Comfort To Me

Amyl and The Sniffers released “Comfort To Me” on Sept. 10, showcasing the quartet's developed lyricism and rock’n’roll-inspired grit.

Ironically named “Comfort to Me,” the second album by Australian punk-rock band Amyl and The Sniffers, yields an introspective look into the quartet's developed lyricism and rock-’n’-roll-inspired grit.

Released Sept. 10, the record naturally blends vocalist Amy Taylor’s electric energy with guitarist Dec Marten’s multilayered solos. While punk rock is often labeled as angsty, intense and uncomfortable to listen to, this record combats that stereotype with its beautifully constructed lyrics.

Opener “Guided By Angels” offers listeners a more intricate exposé of Taylor’s lyricism than ever before: “Search / For the angels guiding my energy / They’re so heavenly / I love their energy.” While the track follows suit with typical, repetitive punk energy, it also delves into melodic harmonies and experimental song structure.

In contrast to the album’s lead track, “Freaks To The Front” was born for live performance. I imagine the lyrics, “Get on my level / Or get out of my way / Don’t bloody touch me / Give me some space,” as a common mindset at an Amyl and The Sniffers show. Between the track’s encapsulating electric guitar and heavy-hitting drums, my attention was undeniably hooked.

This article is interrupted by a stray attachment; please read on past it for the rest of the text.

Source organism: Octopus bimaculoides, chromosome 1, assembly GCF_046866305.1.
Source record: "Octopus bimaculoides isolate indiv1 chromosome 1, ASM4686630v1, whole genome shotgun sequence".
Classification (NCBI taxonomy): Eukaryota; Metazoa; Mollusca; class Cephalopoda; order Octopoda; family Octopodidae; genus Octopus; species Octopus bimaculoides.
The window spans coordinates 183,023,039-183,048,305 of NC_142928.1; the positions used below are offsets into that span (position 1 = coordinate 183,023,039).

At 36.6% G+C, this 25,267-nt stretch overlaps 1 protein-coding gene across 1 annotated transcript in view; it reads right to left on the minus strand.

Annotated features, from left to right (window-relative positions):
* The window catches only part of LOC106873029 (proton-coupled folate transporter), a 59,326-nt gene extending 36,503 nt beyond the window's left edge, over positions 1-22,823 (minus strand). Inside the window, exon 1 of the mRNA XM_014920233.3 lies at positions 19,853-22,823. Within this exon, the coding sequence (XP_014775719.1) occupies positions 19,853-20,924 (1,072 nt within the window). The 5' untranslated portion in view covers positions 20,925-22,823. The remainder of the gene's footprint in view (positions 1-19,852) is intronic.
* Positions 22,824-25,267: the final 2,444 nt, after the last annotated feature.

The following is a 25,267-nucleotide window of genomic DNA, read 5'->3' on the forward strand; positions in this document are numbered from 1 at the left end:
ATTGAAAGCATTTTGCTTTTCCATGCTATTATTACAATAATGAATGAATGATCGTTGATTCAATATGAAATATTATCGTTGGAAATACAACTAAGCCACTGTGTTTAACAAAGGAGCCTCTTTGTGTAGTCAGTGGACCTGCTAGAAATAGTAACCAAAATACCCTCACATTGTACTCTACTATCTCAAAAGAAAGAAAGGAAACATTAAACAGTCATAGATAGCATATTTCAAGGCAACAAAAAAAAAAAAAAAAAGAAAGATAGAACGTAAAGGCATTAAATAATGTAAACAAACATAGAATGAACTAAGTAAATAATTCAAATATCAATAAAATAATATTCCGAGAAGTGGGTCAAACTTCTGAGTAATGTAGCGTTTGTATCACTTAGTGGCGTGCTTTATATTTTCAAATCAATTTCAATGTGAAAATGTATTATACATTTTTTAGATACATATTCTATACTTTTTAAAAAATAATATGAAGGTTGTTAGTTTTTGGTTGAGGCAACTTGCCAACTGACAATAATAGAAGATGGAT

“Security” seamlessly oscillates between boogie-like basslines and crashing drums. Naturally complementing her aggressive vocal tone, Taylor’s lyrics read bluntly, “Security will you let me in your pub / I’m not looking for trouble / I’m looking for love.”

Continuing the album’s theme of twisted love, “Hertz” stands out as one of the most lyrically driven on the record. In contrast with the track’s fast-paced, hard-edged instrumental energy, its lyrics are far less intense. Taylor sings with earnest composure, “I tell you, time is not linear / Especially when we’re in this car / Your hand in my hair / My hand in your hand.”

My personal favorite, “No More Tears” puts a punk-rock spin on ‘70s. Taylor discusses relatable topics like insecurity: “Complicated, I am human / But I can’t deny it no more / Wish I could love me for all of my flaws / Like I love you for all yours.” Less stripped-down and anti-establishment, the track is one of the more digestible on the record.

I found “Comfort to Me” different from anything I’ve listened to recently, inspiring me to venture into more punk rock music. Although I found the instrumentals to be quite repetitive, the shouted, anthem-like lyrics kept me engaged.

Raegan Holland is the lifestyles editor for The Arkansas Traveler, where she previously worked as a staff reporter.

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